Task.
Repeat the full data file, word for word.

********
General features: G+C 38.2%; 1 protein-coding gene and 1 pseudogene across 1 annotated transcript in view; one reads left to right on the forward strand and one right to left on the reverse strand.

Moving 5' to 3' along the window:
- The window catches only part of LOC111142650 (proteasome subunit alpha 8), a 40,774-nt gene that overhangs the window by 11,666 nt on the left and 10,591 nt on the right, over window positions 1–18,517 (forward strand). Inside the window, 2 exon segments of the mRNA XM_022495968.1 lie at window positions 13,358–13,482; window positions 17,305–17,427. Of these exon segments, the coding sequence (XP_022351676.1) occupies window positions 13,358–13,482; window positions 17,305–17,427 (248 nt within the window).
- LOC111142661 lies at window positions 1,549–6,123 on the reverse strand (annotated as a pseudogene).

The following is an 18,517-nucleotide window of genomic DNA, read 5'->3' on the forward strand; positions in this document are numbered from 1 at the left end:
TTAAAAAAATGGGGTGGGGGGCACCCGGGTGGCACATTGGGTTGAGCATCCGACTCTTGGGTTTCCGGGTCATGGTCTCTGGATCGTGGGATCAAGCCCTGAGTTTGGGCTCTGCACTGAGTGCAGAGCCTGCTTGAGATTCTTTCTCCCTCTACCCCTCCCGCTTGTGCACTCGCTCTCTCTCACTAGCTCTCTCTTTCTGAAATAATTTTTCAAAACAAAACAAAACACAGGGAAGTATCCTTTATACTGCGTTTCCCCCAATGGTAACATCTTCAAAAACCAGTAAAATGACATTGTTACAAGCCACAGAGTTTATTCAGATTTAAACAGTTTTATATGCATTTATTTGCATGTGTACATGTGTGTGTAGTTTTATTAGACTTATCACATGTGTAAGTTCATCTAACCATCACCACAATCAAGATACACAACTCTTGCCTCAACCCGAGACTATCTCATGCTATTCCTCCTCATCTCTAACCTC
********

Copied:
General features: G+C 38.2%; 1 protein-coding gene and 1 pseudogene across 1 annotated transcript in view; one reads left to right on the forward strand and one right to left on the reverse strand.

Moving 5' to 3' along the window:
- The window catches only part of LOC111142650 (proteasome subunit alpha 8), a 40,774-nt gene that overhangs the window by 11,666 nt on the left and 10,591 nt on the right, over window positions 1–18,517 (forward strand). Inside the window, 2 exon segments of the mRNA XM_022495968.1 lie at window positions 13,358–13,482; window positions 17,305–17,427. Of these exon segments, the coding sequence (XP_022351676.1) occupies window positions 13,358–13,482; window positions 17,305–17,427 (248 nt within the window).
- LOC111142661 lies at window positions 1,549–6,123 on the reverse strand (annotated as a pseudogene).

The following is an 18,517-nucleotide window of genomic DNA, read 5'->3' on the forward strand; positions in this document are numbered from 1 at the left end:
TTAAAAAAATGGGGTGGGGGGCACCCGGGTGGCACATTGGGTTGAGCATCCGACTCTTGGGTTTCCGGGTCATGGTCTCTGGATCGTGGGATCAAGCCCTGAGTTTGGGCTCTGCACTGAGTGCAGAGCCTGCTTGAGATTCTTTCTCCCTCTACCCCTCCCGCTTGTGCACTCGCTCTCTCTCACTAGCTCTCTCTTTCTGAAATAATTTTTCAAAACAAAACAAAACACAGGGAAGTATCCTTTATACTGCGTTTCCCCCAATGGTAACATCTTCAAAAACCAGTAAAATGACATTGTTACAAGCCACAGAGTTTATTCAGATTTAAACAGTTTTATATGCATTTATTTGCATGTGTACATGTGTGTGTAGTTTTATTAGACTTATCACATGTGTAAGTTCATCTAACCATCACCACAATCAAGATACACAACTCTTGCCTCAACCCGAGACTATCTCATGCTATTCCTCCTCATCTCTAACCTC